Kung-Fu chops flop at Jackie’s restaurant

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Kung-Fu chops flop at Jackie’s restaurant

Be it choppin’, kickin’ ’n’ flippin’ his way through a mass of bad guys in Kung Fu classics such as “Snake in the Eagle’s Shadow” and “Drunker Master,” or engaging in the hyper-speed stunt work for souped-up action epics like “Police Story” or “Armor of God,” he was unquestionably one of the greatest talents to grace world cinema.
Granted, in his most recent movies Hong Kong’s most famous son has clearly been suffering from old wounds and the inevitable depredations of the aging process, but Jackie Chan, in his heyday, was one butt-kickin’ thespian. But with the erstwhile stunt meister now 52, his once-hyper film career is slowing.
So it’s understandable that he is today seeking different avenues of self-expression and, presumably, income. But even for a man brave enough to leap off tall buildings, is it advisable to venture into that riskiest of fields ― the restaurant business?
That was the question facing us as we ventured into “Jackie’s Chinese and Asian Cuisine,” a recently-opened establishment in the ever-fruitful alley behind the Hamilton Hotel in Itaewon.
In the entrance area is a large poster of the Man himself at his camera, but otherwise, for what is essentially a star-driven franchise, it is more stylish inside than one might expect. The fittings are dark wood, set off with dark red highlights. In the main dining area are Chinese scrolls of dragons and mountainscapes, plus a standing wine rack.
The menu offers four pages of grub and is well illustrated with photos of the dishes. Essentially, it offers Cantonese specialties, but with a sprinkling of Szechuan and Southeast Asian dishes thrown in for good measure. Oh, and be sure to note the 10 percent value-added tax in small print at the bottom.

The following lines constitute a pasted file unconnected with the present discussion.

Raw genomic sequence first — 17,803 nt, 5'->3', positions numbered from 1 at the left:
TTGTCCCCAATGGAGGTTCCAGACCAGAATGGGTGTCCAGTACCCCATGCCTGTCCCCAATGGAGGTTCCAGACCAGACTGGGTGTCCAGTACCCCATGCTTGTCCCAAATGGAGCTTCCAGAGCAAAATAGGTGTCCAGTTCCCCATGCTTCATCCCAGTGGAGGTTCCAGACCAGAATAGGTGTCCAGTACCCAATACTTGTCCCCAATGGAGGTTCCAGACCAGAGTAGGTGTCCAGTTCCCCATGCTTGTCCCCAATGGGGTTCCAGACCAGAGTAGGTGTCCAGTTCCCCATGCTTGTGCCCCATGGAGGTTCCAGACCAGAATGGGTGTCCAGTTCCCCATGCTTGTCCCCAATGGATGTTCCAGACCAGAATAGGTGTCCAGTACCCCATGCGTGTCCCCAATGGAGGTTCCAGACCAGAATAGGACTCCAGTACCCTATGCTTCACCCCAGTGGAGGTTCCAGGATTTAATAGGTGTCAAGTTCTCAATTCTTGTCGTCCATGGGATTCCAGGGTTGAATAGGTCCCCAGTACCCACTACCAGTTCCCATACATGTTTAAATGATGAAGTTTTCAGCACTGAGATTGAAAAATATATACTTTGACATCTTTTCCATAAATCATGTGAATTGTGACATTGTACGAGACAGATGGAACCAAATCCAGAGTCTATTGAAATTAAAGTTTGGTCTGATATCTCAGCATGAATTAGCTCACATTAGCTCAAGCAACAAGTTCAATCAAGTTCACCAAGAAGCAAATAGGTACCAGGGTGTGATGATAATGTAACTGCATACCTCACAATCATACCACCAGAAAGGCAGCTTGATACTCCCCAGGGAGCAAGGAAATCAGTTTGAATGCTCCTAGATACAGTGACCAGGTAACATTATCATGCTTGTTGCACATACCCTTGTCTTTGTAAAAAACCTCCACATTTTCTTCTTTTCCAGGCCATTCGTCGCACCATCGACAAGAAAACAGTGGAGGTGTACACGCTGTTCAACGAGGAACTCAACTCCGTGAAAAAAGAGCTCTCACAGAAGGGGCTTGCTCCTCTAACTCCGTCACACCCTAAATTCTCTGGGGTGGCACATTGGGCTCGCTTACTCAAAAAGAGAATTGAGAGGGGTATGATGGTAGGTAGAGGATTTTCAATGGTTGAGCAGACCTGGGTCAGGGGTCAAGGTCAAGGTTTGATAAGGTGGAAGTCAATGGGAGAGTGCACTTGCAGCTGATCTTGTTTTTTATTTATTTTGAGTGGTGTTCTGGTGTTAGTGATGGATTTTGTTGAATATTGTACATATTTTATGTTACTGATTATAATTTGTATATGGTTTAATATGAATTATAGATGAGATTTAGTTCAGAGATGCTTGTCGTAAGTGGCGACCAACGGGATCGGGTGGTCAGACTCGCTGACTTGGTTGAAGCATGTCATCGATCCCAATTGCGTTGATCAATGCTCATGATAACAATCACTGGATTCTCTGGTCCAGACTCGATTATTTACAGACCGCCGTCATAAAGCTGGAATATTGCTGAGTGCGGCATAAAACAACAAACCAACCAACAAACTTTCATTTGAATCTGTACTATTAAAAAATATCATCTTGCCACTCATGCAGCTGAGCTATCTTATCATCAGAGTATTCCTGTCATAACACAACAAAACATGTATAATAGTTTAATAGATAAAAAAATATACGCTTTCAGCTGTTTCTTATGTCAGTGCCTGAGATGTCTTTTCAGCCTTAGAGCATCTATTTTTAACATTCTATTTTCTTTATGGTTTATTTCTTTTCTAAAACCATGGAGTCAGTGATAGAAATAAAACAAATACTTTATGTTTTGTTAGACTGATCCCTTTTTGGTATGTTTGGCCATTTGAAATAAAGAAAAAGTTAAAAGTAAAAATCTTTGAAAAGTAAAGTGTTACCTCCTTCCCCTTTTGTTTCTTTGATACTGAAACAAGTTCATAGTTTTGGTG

We begin with the Dim Sum Combination (8,000 won, about $7.90), six pieces of Hong Kong’s favorite lunch, served correctly on rice paper in circular bamboo baskets. The shells were fine and the fillings were mainly minced pork and shrimp, all excellent. So, we were off to a good start.
But like a stunt gone wrong, things took a nose-dive from there.
Next up was Stir Fried Pork Belly and Vegetables in Black Bean Sauce (22,000 won), which was good as regards the veggies ― there are plenty of crunchy red and green peppers, onions and mushrooms ― but the pork belly was too chewy by far. The Lemon Chicken (19,000 won) was fine as regards to chicken. The thick, congealed sauce, however, was a pity.
The Seafood and Vegetables in Rice Noodle Soup (8,500 won) was nicely presented, well loaded with broccoli, mushrooms, crab sticks and shrimp, but the broth was so salty it was almost undrinkable. We sent it back. It was returned diluted, but still saltier than a bowl of Dead Sea. Untouchable. Finally, Stir Fried Noodles with XO Sauce (9,500 won) was a mess of noodles with chilli, garlic and pork. But while very spicy, the dish was otherwise unremarkable. I have to say, though, that the portions of both noodle dishes are generous for the price, which cannot be said for the other mains.
One thing Jackie does offer his guests is a decent range of glugs. There was a surprisingly good beer selection, as well as a page of very reasonably priced wines, various teas and even freshly squeezed fresh juices ― though the latter were unavailable the day we visited.
An Erdinger Wheat Beer (3,900 won for 300 cc), fresh off the tap from the Fatherland, is a strong but smooth accompaniment to most spiced Asian cuisines, and so fit the bill here pretty well and is a more versatile beer than Tsingtao, the other brew on tap. The Lemonade (4,500 won) was also zesty and good.
The wait staff were friendly, professional and available, though perhaps unable to deliver jump-kicks while dressed as a waiter and holding the arm of a girl dangling from a five-story window that also happens to be on fire.
Verdict: A few good things here, I suppose, but all considered, one has to say: Jackie, mate, stick to the flicks.

Jackie’s Chinese & Asian
English Spoken
Tel: 749-0250
Address: In the alley behind the Hamilton Hotel, Jackie’s is just down from the Usmania restaurant, and diagonally across from Three Alleys Pub.
Subway: Itaewon, exit 1
Hours: 11 a.m. to 10:30 p.m. weekdays; 11 a.m. to11 a.m. weekends
Parking: Yes, but for only one car, so good luck!
Dress: Come as you are

by Andrew Salmon
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